Harland & Wolff case study: Belfast Telegraph energy supplement

Harland and Wolff is the most famous name in Northern Ireland’s old manufacturing sector.  It is also the most famous name in one of its newest and most exciting manufacturing sectors – renewable energy generation.


Five years ago Harland and Wolff began a diversification strategy based on its desire to use its ship-building skills and resources in other sectors.  Alongside the ship-building operation, the company entered what it regarded as prime growth industries that were compatible with its traditional expertise – these included the manufacture of renewable energy and offshore facilities.


In a review of the renewable energy market three years ago, Harland and Wolff identified several specific commercial opportunities.  This led to it developing its expertise with regards to offshore wind farms and the exploitation of tidal and wave power.


The move has proven very successful for Harland and Wolff, which has received what it describes as “a steady flow of commissions” for the building of power generation equipment, as well as structures for the offshore oil industry.


Recent contracts include an off-shore wind farm comprising 30 large wind turbines that are now installed off the Cumbrian coast in the Irish Sea; a 60-turbine offshore wind farm to be installed off the south west coast of Scotland; a 3000-tonne under sea structure that is the base of a central transformer for off-shore wind farms which has been installed 100 miles off the north German coast; a prototype wave energy generator, which is being trialled in Galway Bay; and assembly of the marine turbine unit being used in Strangford Lough for tidal energy generation.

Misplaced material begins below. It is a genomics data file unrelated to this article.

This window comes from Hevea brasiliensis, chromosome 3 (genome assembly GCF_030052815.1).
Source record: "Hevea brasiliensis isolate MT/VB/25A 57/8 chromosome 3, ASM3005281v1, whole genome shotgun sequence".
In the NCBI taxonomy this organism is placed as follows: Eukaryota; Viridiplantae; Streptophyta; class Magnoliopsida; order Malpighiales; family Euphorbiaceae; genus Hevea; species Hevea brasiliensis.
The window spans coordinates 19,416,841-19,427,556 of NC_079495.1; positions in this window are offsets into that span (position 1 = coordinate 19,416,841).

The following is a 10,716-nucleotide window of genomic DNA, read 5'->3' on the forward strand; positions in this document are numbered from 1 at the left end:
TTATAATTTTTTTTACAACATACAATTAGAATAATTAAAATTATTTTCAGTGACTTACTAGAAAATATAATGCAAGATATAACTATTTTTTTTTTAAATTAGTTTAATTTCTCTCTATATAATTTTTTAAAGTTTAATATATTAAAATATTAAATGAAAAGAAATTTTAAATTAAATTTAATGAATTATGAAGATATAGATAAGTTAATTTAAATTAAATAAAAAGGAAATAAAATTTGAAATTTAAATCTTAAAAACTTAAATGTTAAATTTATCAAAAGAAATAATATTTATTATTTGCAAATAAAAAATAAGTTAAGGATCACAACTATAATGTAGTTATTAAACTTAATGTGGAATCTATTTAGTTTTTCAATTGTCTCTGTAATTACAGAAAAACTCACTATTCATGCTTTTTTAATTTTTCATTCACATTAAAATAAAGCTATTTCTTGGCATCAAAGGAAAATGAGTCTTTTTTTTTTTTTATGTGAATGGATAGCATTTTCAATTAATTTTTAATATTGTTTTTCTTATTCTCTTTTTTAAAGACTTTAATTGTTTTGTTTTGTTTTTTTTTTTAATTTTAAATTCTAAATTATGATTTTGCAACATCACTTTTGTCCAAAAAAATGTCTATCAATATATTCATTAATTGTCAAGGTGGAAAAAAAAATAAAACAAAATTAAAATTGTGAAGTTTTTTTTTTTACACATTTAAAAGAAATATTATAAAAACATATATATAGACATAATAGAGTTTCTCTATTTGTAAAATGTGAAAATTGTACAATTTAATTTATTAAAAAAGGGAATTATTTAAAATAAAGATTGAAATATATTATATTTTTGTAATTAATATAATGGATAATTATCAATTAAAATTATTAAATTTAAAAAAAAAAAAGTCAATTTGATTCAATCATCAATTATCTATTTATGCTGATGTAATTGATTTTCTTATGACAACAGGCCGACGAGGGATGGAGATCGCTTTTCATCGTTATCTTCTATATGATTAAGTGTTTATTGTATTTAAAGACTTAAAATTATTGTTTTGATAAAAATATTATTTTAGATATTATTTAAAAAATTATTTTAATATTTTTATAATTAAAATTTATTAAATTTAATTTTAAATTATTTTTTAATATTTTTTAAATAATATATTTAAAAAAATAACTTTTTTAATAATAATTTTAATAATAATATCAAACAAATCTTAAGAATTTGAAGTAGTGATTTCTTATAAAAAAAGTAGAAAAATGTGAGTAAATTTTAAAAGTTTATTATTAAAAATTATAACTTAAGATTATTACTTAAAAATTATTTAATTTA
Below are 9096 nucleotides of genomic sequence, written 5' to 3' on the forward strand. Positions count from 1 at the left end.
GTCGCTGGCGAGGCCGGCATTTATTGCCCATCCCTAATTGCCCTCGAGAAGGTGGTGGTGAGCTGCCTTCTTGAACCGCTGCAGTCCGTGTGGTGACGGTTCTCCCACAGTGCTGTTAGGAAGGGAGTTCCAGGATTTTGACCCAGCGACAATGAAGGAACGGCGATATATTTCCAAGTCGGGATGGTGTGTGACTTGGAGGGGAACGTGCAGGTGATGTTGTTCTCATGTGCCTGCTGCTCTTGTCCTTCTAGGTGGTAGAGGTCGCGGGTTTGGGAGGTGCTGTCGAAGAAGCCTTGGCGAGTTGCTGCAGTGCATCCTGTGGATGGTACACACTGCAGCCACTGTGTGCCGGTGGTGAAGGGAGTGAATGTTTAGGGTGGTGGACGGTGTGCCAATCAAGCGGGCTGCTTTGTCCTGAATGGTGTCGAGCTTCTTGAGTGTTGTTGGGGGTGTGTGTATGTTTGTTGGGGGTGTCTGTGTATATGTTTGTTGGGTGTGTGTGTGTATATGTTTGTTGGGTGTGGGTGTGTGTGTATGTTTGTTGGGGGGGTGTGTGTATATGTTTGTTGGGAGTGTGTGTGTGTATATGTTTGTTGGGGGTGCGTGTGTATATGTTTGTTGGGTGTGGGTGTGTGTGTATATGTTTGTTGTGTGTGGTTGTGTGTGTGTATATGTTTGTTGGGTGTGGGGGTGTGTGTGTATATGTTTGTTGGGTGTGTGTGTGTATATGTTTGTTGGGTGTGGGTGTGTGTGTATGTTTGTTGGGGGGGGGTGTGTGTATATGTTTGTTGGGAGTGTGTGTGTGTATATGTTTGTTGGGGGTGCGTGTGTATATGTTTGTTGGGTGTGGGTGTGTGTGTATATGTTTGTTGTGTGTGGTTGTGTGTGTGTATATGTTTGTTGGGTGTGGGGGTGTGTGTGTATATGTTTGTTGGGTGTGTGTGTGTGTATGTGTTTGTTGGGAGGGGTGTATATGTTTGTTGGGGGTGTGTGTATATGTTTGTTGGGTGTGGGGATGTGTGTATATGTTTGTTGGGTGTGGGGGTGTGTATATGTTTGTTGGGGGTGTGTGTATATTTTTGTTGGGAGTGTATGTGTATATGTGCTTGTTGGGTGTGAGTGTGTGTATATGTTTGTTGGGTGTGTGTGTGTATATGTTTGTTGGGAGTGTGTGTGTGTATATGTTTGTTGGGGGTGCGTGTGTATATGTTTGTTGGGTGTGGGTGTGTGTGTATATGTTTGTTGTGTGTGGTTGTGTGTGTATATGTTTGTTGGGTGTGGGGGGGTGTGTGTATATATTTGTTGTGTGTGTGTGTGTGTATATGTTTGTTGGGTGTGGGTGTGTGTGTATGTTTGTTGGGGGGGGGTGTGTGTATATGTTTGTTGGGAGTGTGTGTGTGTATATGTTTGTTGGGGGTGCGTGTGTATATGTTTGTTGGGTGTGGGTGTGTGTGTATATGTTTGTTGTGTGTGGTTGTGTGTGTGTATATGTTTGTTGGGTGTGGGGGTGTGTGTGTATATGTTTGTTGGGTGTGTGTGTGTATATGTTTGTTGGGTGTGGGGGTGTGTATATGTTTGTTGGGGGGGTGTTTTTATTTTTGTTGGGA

One of the newest contracts was won from Scotrenewables (Marine Power) Ltd for the manufacture of a 250kw Tidal Turbine (SRTT) full size prototype, which is to be used at a test facility in Orkneys.  Scotrenewables’ Project Leader Mark Hamilton said:  “We have chosen Harland & Wolff to construct the SR250 prototype because of their outstanding pedigree in the field of ship-building, offshore oil & gas and more recently offshore renewables. Their project support to date has been extremely valuable and we look forward to completing construction at their facilities by the end of this year”.

Harland and Wolff Manufacturing Manager Trevor McCormick explained: “We are delighted to be involved in this project. We have a strong track record in the marine renewables sector and understand the importance of this prototype and the trust that Scotrenewables are placing in us. We look forward to working with them and seeing the prototype prove itself.”


As a result of the sector diversification, Harland and Wolff is working at full capacity on a continuing basis, employing over 120 engineers and designers, with up to 400 people in total working on a regular basis.

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